Criticising corporate cultures in the US “By exploiting corporate greed, Beijing is attempting to influence American public opinion, coercing corporate America … A progressive corporate culture that wilfully ignores the abuse of human rights is not progressive; it is repressive.”

Source: https://www.whitehouse.gov/briefings-statements/remarks-vice-president-pence-frederic-v-malek-memorial-lecture/.

In addition, the overall tone was even more aggressive than the 2018 Hudson speech. Figure 4 shows a comparison between the two speeches in terms of word mentions. Words which we believe have critical or aggressiveness connotations were tracked. In all categories but one, this year’s speech was more or equally aggressive than in 2018.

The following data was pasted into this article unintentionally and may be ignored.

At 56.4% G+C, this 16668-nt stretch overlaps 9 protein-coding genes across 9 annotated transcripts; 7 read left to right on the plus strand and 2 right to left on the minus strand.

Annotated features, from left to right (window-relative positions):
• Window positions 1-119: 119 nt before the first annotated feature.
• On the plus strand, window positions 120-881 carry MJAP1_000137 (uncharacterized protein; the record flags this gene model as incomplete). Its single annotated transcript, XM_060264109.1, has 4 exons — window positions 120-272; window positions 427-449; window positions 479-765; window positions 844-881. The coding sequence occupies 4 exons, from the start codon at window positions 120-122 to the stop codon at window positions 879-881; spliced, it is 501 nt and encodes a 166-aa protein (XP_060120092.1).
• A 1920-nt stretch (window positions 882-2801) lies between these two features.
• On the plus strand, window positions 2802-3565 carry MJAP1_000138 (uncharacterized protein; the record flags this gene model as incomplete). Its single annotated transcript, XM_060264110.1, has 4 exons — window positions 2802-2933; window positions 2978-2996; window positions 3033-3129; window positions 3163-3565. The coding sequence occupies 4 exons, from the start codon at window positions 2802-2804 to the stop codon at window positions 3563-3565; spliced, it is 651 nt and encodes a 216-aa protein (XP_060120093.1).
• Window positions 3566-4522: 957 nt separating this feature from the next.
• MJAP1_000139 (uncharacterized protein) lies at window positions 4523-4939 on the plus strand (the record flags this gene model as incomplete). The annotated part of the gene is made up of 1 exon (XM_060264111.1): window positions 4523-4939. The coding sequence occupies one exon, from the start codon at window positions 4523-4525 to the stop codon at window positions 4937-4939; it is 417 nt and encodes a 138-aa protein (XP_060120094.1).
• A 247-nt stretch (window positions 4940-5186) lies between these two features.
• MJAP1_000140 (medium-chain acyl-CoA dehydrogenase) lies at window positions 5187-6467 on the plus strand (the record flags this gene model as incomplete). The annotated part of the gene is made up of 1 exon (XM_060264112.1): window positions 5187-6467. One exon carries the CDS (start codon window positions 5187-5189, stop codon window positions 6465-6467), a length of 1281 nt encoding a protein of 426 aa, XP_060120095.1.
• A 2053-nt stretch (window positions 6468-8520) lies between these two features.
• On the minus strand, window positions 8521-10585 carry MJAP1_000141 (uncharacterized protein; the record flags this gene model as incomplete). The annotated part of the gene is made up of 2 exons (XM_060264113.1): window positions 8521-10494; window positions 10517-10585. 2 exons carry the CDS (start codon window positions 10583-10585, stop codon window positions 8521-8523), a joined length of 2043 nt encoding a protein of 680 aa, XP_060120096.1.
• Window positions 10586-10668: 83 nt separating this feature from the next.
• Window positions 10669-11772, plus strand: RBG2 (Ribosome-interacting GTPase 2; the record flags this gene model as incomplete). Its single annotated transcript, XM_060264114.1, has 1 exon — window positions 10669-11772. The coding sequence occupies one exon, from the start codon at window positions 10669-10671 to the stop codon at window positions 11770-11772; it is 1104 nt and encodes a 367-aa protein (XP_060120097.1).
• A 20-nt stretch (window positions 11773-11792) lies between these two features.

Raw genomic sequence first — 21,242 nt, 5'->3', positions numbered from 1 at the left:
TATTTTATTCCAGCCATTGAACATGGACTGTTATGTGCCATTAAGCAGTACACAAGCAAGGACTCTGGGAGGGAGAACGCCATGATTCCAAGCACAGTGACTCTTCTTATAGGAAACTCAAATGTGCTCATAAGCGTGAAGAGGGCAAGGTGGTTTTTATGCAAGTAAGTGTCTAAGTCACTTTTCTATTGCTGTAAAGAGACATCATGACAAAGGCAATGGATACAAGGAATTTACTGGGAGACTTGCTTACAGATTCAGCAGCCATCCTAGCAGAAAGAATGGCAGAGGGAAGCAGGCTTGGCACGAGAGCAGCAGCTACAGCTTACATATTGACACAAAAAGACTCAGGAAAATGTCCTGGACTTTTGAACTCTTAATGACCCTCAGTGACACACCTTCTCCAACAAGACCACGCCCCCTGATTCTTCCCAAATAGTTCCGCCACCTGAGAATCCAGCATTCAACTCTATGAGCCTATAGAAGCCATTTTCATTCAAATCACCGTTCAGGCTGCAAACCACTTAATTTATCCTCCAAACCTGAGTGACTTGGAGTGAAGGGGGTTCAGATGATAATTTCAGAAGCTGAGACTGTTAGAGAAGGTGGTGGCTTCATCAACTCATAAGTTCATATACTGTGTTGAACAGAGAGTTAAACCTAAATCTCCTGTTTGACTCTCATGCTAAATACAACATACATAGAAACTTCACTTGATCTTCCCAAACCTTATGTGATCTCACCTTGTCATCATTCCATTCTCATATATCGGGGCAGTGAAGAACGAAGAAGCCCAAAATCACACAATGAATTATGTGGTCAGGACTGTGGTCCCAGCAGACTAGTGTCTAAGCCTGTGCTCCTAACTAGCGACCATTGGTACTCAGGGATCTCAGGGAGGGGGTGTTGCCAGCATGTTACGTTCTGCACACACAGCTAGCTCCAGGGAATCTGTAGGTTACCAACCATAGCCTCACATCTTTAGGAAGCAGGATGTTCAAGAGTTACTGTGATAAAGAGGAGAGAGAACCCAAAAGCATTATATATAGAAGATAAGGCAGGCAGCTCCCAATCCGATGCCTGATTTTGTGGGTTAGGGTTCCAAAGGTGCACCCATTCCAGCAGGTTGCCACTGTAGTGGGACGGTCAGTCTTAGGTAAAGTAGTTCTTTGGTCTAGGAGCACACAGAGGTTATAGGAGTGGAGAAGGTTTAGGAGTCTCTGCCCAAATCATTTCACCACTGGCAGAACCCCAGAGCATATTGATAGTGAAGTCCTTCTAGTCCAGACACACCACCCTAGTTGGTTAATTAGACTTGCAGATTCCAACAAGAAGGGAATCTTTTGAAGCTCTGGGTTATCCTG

So, where does this leave us going forward? In our view, Pence has clearly signalled that ongoing confrontation between China and the US is here to stay, despite a lull in the trade war. Indeed, Pence’s consistency may make him the person to watch within the White House when it comes to assessing US/China relations. Whilst the trade war may thaw, the charges Pence is levelling suggest a more combative relationship in the longer-term.

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Source: Man Group; as of 31 October.

With contribution from: Peter van Dooijeweert (Man Solutions, Head of Institutional Hedging), Ben Funnell (Man Solutions, Portfolio Manager), Teun Draaisma (Man Solutions, Portfolio Manager), Henry Neville (Man Solutions, Analyst) and Ed Cole (Man GLG, Managing Director).

1. Between 31 December, 1999, and 18 October, 2019.